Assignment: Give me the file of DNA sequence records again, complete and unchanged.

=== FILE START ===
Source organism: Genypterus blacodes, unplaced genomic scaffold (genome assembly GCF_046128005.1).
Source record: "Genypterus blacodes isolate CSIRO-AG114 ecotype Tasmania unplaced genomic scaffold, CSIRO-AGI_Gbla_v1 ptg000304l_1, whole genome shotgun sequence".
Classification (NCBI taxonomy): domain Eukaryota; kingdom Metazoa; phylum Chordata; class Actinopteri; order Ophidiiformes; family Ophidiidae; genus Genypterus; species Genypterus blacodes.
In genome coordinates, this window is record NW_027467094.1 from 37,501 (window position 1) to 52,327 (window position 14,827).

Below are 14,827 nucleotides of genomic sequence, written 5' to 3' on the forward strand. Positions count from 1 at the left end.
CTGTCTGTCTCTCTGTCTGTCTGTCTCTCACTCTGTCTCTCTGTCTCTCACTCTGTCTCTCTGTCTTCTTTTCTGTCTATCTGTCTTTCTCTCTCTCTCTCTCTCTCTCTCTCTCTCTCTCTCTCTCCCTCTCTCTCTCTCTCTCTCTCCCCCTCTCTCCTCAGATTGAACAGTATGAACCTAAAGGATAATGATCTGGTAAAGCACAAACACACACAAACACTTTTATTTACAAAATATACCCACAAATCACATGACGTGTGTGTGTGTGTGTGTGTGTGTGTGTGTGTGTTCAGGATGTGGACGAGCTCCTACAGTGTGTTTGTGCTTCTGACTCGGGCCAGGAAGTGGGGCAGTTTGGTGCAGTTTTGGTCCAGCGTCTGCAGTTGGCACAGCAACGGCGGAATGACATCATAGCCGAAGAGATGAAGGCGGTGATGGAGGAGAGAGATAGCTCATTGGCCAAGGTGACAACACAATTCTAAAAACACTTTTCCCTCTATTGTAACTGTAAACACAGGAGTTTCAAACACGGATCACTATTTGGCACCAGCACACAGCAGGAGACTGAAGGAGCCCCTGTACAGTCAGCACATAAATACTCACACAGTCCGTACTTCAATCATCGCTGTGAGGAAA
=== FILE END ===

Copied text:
Source organism: Genypterus blacodes, unplaced genomic scaffold (genome assembly GCF_046128005.1).
Source record: "Genypterus blacodes isolate CSIRO-AG114 ecotype Tasmania unplaced genomic scaffold, CSIRO-AGI_Gbla_v1 ptg000304l_1, whole genome shotgun sequence".
Classification (NCBI taxonomy): domain Eukaryota; kingdom Metazoa; phylum Chordata; class Actinopteri; order Ophidiiformes; family Ophidiidae; genus Genypterus; species Genypterus blacodes.
In genome coordinates, this window is record NW_027467094.1 from 37,501 (window position 1) to 52,327 (window position 14,827).

Below are 14,827 nucleotides of genomic sequence, written 5' to 3' on the forward strand. Positions count from 1 at the left end.
CTGTCTGTCTCTCTGTCTGTCTGTCTCTCACTCTGTCTCTCTGTCTCTCACTCTGTCTCTCTGTCTTCTTTTCTGTCTATCTGTCTTTCTCTCTCTCTCTCTCTCTCTCTCTCTCTCTCTCTCTCTCCCTCTCTCTCTCTCTCTCTCTCCCCCTCTCTCCTCAGATTGAACAGTATGAACCTAAAGGATAATGATCTGGTAAAGCACAAACACACACAAACACTTTTATTTACAAAATATACCCACAAATCACATGACGTGTGTGTGTGTGTGTGTGTGTGTGTGTGTGTGTTCAGGATGTGGACGAGCTCCTACAGTGTGTTTGTGCTTCTGACTCGGGCCAGGAAGTGGGGCAGTTTGGTGCAGTTTTGGTCCAGCGTCTGCAGTTGGCACAGCAACGGCGGAATGACATCATAGCCGAAGAGATGAAGGCGGTGATGGAGGAGAGAGATAGCTCATTGGCCAAGGTGACAACACAATTCTAAAAACACTTTTCCCTCTATTGTAACTGTAAACACAGGAGTTTCAAACACGGATCACTATTTGGCACCAGCACACAGCAGGAGACTGAAGGAGCCCCTGTACAGTCAGCACATAAATACTCACACAGTCCGTACTTCAATCATCGCTGTGAGGAAA